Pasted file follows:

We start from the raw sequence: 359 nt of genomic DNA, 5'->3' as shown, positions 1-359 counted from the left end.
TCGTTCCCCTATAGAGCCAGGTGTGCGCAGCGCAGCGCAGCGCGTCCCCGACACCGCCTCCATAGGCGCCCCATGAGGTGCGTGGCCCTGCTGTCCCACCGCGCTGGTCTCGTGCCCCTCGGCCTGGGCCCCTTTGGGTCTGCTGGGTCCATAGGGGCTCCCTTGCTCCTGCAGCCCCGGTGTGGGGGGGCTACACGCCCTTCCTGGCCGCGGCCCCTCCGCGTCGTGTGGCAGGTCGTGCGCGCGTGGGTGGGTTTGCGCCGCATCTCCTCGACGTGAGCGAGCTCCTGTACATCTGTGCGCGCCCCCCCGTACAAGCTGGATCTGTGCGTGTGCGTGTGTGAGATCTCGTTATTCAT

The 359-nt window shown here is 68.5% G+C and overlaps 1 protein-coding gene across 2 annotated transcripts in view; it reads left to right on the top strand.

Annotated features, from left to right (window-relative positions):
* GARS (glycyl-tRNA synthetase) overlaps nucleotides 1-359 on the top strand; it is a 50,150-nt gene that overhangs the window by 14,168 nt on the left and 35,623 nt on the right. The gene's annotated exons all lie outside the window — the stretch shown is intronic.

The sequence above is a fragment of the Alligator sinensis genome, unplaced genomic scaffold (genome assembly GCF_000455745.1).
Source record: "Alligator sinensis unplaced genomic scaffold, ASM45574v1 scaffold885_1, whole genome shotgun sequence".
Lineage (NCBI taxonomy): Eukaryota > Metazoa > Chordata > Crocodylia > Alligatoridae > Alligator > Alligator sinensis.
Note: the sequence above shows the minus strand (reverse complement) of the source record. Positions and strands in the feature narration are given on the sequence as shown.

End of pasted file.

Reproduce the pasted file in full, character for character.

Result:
We start from the raw sequence: 359 nt of genomic DNA, 5'->3' as shown, positions 1-359 counted from the left end.
TCGTTCCCCTATAGAGCCAGGTGTGCGCAGCGCAGCGCAGCGCGTCCCCGACACCGCCTCCATAGGCGCCCCATGAGGTGCGTGGCCCTGCTGTCCCACCGCGCTGGTCTCGTGCCCCTCGGCCTGGGCCCCTTTGGGTCTGCTGGGTCCATAGGGGCTCCCTTGCTCCTGCAGCCCCGGTGTGGGGGGGCTACACGCCCTTCCTGGCCGCGGCCCCTCCGCGTCGTGTGGCAGGTCGTGCGCGCGTGGGTGGGTTTGCGCCGCATCTCCTCGACGTGAGCGAGCTCCTGTACATCTGTGCGCGCCCCCCCGTACAAGCTGGATCTGTGCGTGTGCGTGTGTGAGATCTCGTTATTCAT

The 359-nt window shown here is 68.5% G+C and overlaps 1 protein-coding gene across 2 annotated transcripts in view; it reads left to right on the top strand.

Annotated features, from left to right (window-relative positions):
* GARS (glycyl-tRNA synthetase) overlaps nucleotides 1-359 on the top strand; it is a 50,150-nt gene that overhangs the window by 14,168 nt on the left and 35,623 nt on the right. The gene's annotated exons all lie outside the window — the stretch shown is intronic.

The sequence above is a fragment of the Alligator sinensis genome, unplaced genomic scaffold (genome assembly GCF_000455745.1).
Source record: "Alligator sinensis unplaced genomic scaffold, ASM45574v1 scaffold885_1, whole genome shotgun sequence".
Lineage (NCBI taxonomy): Eukaryota > Metazoa > Chordata > Crocodylia > Alligatoridae > Alligator > Alligator sinensis.
Note: the sequence above shows the minus strand (reverse complement) of the source record. Positions and strands in the feature narration are given on the sequence as shown.